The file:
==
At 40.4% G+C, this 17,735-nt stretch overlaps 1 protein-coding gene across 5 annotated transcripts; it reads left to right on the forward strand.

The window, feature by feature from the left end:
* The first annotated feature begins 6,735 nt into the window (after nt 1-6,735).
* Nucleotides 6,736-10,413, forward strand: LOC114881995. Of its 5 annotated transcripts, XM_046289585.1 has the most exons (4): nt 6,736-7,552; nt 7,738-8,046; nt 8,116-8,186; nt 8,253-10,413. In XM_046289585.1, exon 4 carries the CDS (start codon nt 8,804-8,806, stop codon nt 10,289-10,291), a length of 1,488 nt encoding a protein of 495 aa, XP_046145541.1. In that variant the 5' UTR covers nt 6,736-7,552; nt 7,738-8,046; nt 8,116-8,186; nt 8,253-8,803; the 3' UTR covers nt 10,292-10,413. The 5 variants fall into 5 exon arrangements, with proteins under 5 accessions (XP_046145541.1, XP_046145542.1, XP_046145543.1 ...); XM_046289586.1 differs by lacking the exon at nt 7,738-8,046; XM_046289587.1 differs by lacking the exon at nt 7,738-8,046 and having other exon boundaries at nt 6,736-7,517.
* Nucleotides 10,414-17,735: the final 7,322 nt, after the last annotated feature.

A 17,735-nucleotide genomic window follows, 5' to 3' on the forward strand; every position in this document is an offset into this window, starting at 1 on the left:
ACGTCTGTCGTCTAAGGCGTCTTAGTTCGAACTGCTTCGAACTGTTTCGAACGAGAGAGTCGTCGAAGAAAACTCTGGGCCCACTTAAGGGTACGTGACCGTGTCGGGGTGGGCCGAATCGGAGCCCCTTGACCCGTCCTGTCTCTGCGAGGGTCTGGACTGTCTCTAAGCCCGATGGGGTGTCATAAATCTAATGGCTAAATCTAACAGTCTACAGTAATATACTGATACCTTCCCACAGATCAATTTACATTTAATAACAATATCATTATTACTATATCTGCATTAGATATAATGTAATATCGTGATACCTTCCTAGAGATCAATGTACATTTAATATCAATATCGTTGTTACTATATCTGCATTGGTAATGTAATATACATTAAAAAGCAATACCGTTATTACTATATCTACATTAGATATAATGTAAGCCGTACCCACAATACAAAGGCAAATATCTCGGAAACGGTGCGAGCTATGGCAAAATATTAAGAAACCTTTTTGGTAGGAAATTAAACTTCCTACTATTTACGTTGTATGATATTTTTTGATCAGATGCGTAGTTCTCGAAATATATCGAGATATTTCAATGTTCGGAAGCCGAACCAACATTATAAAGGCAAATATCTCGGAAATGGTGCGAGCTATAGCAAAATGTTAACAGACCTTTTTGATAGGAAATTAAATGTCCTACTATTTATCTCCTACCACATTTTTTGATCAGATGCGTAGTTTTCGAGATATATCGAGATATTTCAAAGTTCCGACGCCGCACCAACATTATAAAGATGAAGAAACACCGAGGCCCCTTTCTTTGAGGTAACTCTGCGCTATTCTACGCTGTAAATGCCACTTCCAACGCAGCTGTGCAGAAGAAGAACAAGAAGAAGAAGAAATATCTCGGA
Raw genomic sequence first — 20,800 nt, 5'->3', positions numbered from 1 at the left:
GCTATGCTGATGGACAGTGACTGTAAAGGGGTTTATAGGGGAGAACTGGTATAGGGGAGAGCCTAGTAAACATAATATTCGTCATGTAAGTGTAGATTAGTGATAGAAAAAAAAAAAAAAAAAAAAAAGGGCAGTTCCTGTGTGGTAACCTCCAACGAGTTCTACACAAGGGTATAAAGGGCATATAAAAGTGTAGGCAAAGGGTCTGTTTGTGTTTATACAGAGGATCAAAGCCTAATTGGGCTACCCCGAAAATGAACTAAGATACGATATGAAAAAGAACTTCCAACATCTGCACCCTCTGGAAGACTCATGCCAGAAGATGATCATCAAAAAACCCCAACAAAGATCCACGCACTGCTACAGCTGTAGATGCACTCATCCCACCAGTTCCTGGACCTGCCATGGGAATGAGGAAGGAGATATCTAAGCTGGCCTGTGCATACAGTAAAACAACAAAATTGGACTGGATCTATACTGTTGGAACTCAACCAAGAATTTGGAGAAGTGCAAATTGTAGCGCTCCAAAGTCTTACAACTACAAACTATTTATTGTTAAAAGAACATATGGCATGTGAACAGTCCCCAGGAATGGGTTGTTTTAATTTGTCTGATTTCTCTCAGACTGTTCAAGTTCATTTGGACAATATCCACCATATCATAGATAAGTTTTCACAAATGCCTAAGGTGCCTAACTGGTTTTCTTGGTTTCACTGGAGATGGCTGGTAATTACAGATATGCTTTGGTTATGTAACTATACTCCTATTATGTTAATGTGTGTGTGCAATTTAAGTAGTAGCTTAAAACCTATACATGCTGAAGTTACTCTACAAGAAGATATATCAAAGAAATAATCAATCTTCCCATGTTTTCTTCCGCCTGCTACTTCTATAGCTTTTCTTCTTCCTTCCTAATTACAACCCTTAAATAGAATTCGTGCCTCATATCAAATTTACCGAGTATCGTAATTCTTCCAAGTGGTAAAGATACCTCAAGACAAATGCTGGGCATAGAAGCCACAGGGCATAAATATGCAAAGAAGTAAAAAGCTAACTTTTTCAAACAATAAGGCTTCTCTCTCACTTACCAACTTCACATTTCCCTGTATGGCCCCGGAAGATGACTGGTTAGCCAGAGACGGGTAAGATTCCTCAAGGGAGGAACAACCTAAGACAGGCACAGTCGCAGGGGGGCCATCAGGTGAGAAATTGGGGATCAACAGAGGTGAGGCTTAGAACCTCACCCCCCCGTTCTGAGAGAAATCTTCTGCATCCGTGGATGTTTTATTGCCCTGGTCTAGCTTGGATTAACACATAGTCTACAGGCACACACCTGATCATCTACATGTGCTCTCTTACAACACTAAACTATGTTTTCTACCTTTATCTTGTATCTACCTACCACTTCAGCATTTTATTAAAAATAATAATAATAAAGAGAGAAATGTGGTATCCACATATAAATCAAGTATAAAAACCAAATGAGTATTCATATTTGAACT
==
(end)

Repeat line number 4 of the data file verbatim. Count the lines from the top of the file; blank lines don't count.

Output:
* Nucleotides 6,736-10,413, forward strand: LOC114881995. Of its 5 annotated transcripts, XM_046289585.1 has the most exons (4): nt 6,736-7,552; nt 7,738-8,046; nt 8,116-8,186; nt 8,253-10,413. In XM_046289585.1, exon 4 carries the CDS (start codon nt 8,804-8,806, stop codon nt 10,289-10,291), a length of 1,488 nt encoding a protein of 495 aa, XP_046145541.1. In that variant the 5' UTR covers nt 6,736-7,552; nt 7,738-8,046; nt 8,116-8,186; nt 8,253-8,803; the 3' UTR covers nt 10,292-10,413. The 5 variants fall into 5 exon arrangements, with proteins under 5 accessions (XP_046145541.1, XP_046145542.1, XP_046145543.1 ...); XM_046289586.1 differs by lacking the exon at nt 7,738-8,046; XM_046289587.1 differs by lacking the exon at nt 7,738-8,046 and having other exon boundaries at nt 6,736-7,517.